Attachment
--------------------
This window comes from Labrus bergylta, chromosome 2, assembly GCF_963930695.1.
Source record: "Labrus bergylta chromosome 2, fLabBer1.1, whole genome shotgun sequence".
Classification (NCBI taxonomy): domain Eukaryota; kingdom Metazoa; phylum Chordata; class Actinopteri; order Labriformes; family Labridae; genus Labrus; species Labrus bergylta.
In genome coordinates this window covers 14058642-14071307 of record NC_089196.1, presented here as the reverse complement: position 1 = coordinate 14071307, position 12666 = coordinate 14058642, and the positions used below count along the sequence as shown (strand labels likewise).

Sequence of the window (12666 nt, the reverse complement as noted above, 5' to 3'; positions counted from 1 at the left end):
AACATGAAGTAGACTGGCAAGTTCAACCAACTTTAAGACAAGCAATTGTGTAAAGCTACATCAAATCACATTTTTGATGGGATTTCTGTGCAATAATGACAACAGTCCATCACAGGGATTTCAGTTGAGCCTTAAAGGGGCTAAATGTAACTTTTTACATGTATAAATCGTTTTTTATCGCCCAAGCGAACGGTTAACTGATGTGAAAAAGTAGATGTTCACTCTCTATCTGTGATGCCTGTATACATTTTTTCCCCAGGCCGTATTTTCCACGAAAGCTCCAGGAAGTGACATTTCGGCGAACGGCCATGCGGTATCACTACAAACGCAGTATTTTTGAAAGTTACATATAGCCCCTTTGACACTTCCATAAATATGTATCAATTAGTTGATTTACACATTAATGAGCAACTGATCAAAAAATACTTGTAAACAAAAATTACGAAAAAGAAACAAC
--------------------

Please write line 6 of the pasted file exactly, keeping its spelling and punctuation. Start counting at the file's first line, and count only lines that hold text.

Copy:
AACATGAAGTAGACTGGCAAGTTCAACCAACTTTAAGACAAGCAATTGTGTAAAGCTACATCAAATCACATTTTTGATGGGATTTCTGTGCAATAATGACAACAGTCCATCACAGGGATTTCAGTTGAGCCTTAAAGGGGCTAAATGTAACTTTTTACATGTATAAATCGTTTTTTATCGCCCAAGCGAACGGTTAACTGATGTGAAAAAGTAGATGTTCACTCTCTATCTGTGATGCCTGTATACATTTTTTCCCCAGGCCGTATTTTCCACGAAAGCTCCAGGAAGTGACATTTCGGCGAACGGCCATGCGGTATCACTACAAACGCAGTATTTTTGAAAGTTACATATAGCCCCTTTGACACTTCCATAAATATGTATCAATTAGTTGATTTACACATTAATGAGCAACTGATCAAAAAATACTTGTAAACAAAAATTACGAAAAAGAAACAAC